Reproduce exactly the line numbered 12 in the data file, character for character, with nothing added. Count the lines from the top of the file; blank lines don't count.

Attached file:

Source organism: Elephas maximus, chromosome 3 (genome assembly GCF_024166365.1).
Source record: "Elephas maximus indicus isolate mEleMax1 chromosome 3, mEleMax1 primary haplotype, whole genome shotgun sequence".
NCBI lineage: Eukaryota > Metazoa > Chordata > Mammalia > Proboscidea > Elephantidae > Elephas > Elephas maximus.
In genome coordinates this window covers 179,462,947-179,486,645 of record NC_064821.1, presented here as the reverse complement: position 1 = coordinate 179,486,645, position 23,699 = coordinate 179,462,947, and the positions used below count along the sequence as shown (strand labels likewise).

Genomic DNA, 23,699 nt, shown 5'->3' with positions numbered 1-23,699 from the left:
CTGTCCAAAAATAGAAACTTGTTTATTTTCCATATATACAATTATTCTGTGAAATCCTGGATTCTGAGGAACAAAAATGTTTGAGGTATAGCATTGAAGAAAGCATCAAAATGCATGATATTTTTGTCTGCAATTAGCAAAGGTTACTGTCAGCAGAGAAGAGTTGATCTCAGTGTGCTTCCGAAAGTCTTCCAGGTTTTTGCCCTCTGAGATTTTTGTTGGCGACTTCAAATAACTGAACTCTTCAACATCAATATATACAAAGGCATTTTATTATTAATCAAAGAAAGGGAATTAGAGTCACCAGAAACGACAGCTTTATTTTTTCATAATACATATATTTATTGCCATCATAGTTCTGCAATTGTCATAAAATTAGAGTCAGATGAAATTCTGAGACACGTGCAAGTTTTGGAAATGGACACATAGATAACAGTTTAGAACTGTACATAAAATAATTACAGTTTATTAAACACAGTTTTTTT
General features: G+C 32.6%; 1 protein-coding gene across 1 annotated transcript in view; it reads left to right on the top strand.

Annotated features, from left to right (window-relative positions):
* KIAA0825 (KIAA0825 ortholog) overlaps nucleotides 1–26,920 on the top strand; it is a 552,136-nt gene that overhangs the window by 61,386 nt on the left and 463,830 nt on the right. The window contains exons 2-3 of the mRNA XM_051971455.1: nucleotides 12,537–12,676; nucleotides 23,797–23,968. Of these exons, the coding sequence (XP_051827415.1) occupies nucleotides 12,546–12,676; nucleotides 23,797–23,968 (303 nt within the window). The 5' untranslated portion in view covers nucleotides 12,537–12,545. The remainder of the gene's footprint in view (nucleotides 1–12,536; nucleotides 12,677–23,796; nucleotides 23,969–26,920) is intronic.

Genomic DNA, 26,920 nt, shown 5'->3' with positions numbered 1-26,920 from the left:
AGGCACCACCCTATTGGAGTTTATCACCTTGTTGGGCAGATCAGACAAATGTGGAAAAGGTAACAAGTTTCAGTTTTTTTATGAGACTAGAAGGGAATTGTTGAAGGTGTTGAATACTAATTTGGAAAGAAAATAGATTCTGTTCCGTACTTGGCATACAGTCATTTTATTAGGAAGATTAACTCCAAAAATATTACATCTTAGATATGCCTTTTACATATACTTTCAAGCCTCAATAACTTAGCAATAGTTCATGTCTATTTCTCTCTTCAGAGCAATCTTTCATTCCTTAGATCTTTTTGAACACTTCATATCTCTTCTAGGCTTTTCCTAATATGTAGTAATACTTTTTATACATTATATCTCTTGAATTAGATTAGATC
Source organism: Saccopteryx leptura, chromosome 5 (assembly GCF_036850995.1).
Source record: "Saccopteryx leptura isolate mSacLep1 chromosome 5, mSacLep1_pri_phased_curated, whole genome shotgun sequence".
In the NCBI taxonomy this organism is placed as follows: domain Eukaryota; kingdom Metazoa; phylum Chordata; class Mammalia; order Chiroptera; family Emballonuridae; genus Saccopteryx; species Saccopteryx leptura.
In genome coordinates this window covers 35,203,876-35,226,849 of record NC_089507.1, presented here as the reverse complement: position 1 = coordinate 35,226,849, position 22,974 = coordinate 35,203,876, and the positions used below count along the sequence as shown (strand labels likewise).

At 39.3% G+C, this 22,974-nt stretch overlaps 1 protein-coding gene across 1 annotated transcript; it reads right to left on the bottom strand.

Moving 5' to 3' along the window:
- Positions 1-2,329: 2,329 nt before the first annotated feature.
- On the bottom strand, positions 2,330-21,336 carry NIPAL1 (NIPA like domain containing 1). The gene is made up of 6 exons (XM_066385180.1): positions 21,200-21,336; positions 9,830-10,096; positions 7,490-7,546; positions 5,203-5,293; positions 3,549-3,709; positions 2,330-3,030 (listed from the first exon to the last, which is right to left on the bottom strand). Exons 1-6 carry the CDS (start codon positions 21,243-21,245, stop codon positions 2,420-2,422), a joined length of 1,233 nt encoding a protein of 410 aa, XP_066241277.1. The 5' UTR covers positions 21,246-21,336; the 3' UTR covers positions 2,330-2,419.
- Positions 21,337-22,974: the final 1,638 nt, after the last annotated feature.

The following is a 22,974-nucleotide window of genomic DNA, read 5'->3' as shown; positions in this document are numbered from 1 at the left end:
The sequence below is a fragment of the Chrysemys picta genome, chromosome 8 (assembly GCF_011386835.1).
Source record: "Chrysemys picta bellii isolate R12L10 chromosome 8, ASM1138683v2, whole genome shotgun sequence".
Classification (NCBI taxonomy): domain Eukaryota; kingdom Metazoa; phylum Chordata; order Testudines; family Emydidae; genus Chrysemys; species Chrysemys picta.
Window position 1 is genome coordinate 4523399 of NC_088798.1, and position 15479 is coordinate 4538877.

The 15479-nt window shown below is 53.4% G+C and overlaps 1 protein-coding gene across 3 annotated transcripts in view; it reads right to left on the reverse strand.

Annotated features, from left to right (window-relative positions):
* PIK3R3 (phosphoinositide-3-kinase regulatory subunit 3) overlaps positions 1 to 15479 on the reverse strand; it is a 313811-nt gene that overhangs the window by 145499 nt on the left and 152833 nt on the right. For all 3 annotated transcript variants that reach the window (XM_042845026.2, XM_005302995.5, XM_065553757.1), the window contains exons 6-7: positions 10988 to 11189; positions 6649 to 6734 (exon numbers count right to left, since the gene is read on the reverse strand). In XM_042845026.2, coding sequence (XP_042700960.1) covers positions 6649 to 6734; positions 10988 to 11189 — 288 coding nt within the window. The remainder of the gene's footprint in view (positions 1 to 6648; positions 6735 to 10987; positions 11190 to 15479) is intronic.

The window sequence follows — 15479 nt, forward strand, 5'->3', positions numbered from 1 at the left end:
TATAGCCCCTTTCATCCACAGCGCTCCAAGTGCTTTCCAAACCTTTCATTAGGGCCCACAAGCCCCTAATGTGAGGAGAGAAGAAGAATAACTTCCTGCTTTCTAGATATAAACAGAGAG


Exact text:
Source organism: Saccopteryx leptura, chromosome 5 (assembly GCF_036850995.1).